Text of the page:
My last rural placement, which was six weeks last December, seems a very long time ago already. I am currently in the throes of my first few weeks as a Registered Nurse working at Bairnsdale hospital and I can describe my experience so far as very satisfying. I am finding my feet and developing my skills through experiences looking after people on an acute medical/surgical ward. The support that I felt as a student on the same ward only a month ago has doubled as I’ve taken up my new role alongside very experienced nurses. These nurses no matter how busy they are spare the time to check if I need help with anything – and at the moment I often do! So, I am very grateful for them looking in on me. Starting as a nurse on this ward and being in the thick of things – I’ve discovered how incredibly teamwork orientated and approachable the whole healthcare team is from Doctors and Pharmacy, to Allied Health, Nurses, Porters and Clarks. The culture at Bairnsdale hospital is one to be admired.
My final clinical placement as a student nurse was four weeks in a Oncology day unit followed by two weeks on Tambo ward where I currently work now. I was very happy to have had two weeks on Tambo prior to starting my graduate rotation on the same ward in a month’s time as I felt it was practice before the real thing! Nevertheless, when the time came I didn’t feel ready to leave the student nest despite my training coming to an end. My first day on Tambo as a supernumerary nurse was a nervy one to be sure but it went well. The thing I enjoy most about my new role is that the shift goes by quickly and by the time I’ve done all my care it’s time to handover to the next shift nurse.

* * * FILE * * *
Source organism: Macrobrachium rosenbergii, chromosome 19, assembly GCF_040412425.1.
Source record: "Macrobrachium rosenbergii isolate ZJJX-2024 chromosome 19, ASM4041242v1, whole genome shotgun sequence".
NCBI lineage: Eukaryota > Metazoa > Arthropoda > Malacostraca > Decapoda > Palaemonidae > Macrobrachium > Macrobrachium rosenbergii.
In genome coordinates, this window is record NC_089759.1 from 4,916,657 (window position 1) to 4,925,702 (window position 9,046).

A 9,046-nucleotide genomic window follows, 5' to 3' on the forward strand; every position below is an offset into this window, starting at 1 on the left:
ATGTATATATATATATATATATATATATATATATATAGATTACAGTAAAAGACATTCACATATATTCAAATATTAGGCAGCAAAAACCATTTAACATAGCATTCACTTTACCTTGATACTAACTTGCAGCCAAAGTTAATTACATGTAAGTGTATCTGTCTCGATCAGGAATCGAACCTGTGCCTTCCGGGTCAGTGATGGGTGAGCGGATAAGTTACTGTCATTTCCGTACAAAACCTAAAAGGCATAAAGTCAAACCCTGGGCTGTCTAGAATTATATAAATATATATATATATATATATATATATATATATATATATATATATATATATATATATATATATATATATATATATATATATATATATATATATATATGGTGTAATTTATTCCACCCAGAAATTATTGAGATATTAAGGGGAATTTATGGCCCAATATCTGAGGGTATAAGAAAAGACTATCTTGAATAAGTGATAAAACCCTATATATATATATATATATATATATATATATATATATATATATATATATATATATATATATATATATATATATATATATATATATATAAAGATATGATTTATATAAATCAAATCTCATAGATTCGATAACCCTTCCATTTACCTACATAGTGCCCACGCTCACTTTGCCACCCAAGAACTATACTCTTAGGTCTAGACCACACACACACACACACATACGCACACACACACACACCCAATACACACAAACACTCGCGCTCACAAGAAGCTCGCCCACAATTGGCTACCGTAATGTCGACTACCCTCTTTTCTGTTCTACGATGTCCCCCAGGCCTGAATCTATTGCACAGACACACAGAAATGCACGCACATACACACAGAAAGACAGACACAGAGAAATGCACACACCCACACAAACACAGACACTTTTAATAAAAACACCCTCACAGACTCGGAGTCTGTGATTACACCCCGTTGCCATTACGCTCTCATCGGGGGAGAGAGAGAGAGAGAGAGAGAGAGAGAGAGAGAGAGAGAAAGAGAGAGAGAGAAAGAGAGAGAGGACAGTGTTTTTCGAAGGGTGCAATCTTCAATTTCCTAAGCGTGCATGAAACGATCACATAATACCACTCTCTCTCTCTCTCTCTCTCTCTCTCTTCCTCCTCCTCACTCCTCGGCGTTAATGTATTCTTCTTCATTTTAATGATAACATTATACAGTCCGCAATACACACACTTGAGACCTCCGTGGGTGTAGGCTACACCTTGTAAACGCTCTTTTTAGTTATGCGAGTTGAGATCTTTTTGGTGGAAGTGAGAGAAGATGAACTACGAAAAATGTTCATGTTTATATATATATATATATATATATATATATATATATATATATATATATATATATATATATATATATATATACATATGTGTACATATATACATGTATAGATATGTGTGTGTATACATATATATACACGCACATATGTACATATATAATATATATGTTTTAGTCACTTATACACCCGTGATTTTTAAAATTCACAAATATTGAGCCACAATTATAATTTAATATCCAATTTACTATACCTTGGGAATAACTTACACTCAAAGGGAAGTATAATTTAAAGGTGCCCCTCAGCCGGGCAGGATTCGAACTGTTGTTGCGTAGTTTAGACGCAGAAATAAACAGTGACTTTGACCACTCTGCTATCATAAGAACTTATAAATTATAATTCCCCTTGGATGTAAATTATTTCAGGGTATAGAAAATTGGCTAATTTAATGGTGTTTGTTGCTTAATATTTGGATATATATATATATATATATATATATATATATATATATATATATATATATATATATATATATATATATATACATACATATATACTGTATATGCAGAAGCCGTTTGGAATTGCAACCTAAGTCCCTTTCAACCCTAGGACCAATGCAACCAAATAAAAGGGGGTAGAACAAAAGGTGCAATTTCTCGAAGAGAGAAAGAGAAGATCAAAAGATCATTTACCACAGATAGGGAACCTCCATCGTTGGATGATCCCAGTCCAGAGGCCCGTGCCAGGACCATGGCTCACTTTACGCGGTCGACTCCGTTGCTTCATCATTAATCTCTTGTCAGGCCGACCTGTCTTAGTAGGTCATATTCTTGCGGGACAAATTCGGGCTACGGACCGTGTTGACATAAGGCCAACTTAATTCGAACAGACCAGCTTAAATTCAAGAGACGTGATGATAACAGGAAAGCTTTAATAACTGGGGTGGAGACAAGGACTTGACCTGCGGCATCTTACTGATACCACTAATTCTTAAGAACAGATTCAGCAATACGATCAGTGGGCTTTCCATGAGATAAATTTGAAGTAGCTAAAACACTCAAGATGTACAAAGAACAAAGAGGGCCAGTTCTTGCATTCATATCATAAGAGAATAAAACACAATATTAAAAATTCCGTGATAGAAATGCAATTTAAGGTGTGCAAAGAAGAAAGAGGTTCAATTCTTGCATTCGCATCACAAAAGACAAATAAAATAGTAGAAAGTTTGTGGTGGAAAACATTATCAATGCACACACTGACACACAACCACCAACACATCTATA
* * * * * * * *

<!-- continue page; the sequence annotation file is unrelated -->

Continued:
The four weeks I had in Oncology was very different from any other placement I had had before. The care was more streamline and less chaotic from ward work, but it still kept me and the nurses there very busy. Looking after cancer patients receiving chemotherapy and other intravenous infusions required a critical eye and diligent hands on observations and monitoring for any transfusion reactions. These people were very sick and so early detection and intervention was very important in this setting. It was a valuable learning experience for when I needed to look after my own infusions on patients.
I remember in my first week on the Oncology ward seeing a woman finish her final round of chemotherapy that day and jumping up to hug all the nurses who had looked after her. It was a very special moment and I hadn’t properly met the woman, but I teared up at her happiness and the community that that ward had. I hope and know I will have many moments like that one in my career. I also remember priming IV lines until my thumbs were sore! Great experiences and good times.